By A. Jeyaraj
In the final of this three-part series, we will look at the roles of a Member of Parliament (MP).
The Malaysian Parliament is modelled closely after Westminster, comprising of two assemblies: the lower house (Dewan Rakyat) and the upper house (Dewan Negara).
Members of the Dewan Rakyat are known as Members of Parliament whilst Dewan Negara members are called Senators. MPs are elected by voters at the General Elections whilst Senators are appointed by the government to represent each state and the interests of various national bodies such as sports, arts, senior citizens, environment, etc.
An MP is elected to serve for a period not exceeding five years whilst a Senator’s term is for three years. Senators are limited to two terms whilst MPs can be re-elected indefinitely.
Currently, we are in the 13th parliament term since Independence and the current term expires in May 2018. The current term sees 220 parliamentary constituencies.
The government, that is, the Executive would be the party with the most number of seats out of the 220 and it’s leader would be the Prime Minister. Since Independence, Malaysia has been governed by the same coalition: now known as Barisan National with the current Prime Minister being the sixth.
The Dewan Rakyat sits in session three times a year with the opening of each year’s session being officiated by the King. The royal address at each year’s opening would dictate the direction of the government of the day.
When in session, the Dewan Rakyat would typically begin with a 2-hour question time where ministers will answer pre-submitted questions from MPs. As in the State Assembly, the first prepared question will be followed by a supplementary question. These Q and A sessions are an opportunity for MPs to be a check and balance of the Executive, that is, the ministers.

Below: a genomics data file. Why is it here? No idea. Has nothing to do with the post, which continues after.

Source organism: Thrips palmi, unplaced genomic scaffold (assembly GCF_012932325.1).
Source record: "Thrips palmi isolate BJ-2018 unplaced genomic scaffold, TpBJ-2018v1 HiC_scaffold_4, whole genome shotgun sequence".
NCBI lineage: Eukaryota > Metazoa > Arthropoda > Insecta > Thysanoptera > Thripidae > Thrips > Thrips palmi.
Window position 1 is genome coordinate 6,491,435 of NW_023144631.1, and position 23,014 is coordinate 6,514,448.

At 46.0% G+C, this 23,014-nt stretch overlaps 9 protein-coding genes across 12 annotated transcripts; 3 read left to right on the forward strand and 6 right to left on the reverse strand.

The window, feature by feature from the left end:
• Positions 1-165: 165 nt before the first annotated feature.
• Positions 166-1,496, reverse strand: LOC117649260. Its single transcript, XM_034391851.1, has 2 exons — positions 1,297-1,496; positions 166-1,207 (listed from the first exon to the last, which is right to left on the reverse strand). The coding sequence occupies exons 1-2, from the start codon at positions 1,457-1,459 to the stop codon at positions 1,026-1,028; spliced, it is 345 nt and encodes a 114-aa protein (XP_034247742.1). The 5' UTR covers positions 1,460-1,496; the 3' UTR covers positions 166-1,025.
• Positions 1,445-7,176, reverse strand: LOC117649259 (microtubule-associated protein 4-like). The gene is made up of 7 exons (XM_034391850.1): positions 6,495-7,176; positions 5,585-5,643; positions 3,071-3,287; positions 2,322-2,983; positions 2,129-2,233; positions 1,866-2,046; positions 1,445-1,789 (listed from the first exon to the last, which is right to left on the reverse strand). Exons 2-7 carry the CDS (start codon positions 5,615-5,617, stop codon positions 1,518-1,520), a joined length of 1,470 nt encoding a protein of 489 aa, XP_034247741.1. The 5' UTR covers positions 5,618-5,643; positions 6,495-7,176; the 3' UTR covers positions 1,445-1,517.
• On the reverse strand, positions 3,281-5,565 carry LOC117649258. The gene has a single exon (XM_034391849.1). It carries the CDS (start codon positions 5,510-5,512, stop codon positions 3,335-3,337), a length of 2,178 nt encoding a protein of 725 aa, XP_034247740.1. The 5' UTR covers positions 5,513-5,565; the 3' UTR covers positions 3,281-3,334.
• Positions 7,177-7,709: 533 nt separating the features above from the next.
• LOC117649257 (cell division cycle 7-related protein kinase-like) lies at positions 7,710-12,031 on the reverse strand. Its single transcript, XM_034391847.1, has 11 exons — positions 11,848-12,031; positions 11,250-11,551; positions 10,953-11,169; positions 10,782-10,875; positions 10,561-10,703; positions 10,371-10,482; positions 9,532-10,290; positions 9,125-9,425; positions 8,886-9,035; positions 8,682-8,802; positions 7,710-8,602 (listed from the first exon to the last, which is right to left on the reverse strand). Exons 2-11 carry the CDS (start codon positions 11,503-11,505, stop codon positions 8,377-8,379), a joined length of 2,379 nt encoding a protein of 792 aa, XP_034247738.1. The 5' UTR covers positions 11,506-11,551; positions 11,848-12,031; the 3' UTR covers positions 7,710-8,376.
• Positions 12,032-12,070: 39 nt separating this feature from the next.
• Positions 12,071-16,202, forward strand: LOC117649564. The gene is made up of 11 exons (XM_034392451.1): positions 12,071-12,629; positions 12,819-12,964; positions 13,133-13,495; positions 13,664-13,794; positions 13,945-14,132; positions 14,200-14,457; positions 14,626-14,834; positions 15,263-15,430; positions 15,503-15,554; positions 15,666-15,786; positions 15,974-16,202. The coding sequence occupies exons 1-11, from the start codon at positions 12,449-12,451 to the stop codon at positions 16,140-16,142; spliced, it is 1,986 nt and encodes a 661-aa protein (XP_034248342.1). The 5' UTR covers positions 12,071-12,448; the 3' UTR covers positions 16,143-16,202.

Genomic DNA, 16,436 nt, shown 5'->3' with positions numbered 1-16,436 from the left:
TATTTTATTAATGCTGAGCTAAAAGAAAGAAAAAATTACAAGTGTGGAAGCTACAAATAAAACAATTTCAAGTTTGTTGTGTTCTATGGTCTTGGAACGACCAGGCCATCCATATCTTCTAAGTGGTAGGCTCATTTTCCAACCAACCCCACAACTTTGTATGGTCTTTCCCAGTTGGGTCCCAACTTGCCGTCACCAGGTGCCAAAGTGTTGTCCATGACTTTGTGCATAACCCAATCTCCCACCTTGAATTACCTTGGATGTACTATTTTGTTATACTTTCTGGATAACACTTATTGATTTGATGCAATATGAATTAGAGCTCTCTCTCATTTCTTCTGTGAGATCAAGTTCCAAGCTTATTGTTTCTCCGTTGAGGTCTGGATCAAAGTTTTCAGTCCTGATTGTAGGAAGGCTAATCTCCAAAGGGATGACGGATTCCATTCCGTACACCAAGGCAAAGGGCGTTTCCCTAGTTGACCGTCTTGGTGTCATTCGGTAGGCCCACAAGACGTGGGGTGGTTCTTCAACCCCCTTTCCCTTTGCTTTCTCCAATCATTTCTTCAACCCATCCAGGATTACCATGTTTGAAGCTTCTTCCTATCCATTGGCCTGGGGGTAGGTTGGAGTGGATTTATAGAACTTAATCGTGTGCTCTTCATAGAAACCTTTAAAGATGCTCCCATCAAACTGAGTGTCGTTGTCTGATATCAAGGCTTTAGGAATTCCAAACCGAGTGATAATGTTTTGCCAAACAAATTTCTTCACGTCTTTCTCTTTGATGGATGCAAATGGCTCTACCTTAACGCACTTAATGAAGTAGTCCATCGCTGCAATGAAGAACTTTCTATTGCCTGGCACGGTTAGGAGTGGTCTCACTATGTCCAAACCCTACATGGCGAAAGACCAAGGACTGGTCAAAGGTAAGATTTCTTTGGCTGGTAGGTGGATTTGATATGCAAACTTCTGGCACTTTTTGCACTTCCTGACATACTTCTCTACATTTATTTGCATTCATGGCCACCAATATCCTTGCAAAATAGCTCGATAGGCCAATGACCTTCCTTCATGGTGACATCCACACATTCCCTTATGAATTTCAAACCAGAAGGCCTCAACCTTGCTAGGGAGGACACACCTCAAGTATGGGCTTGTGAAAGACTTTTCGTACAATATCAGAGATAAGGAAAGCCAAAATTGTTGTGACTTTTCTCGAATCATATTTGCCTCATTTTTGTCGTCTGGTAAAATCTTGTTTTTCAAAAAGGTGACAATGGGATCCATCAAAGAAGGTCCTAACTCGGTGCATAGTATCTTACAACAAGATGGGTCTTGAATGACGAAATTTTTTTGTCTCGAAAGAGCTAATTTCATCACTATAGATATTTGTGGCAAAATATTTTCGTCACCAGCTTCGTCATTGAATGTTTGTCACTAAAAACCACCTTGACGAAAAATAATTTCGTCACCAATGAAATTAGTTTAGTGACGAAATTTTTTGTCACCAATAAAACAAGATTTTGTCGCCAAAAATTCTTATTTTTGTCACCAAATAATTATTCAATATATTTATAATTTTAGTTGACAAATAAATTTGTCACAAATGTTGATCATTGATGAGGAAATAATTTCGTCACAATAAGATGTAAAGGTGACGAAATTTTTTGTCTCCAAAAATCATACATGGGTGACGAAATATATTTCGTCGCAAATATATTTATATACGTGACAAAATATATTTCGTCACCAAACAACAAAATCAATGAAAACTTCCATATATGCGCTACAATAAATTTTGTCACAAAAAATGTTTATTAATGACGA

The question time is then followed by the debates on bills. Bills are proposals for new laws or amendments to existing laws which the government of the day wishes to present. Individual MPs may also present bills known as Private Member’s Bill.
However, official government business would take precedence over private bills. Very rarely does a private member’s bill see the light of day especially if it comes from the opposition. However, it is interesting to note that once, the Dewan Rakyat remained in session till 5am the next morning in order to rush through various government bills for the sole purpose of having a private member’s bill to be at the top of the agenda for the following day’s sitting. This was the proposal for amendments to Act 553 (the Sharia Law).
Based on the explanations above, we can safely conclude that one important duty of an MP is to be the voters’ ‘eyes and ears’ in Parliament to ensure their rights are protected. New laws or amendments to existing laws should be in the best interest of the nation instead of for the interests of individuals or specific groups of people.
Similarly an MP has to raise questions and concerns of his constituents and in some instances even to propose amendments or laws for that objective. One example would be if residents know of the opening of a highly toxic industry in their area, they will have to lobby their MP to stop that industry in their neighbourhood.
An MP should also remain in close contact with his constituents to be able to know and understand their concerns and aspirations. A common complaint from voters is that their MP is seldom or never seen in the area except during election time. This is true in many instances as most MPs are more concerned about being close to their political leaders instead of their voters. It is very rare to see an MP having a dialogue with their constituents to take instructions on how to vote on a specific issue such as Act 553. MPs often forget that they are the people’s representative in Parliament: not their party’s representative only. However, most would put their political survival ahead of the interest of the constituents.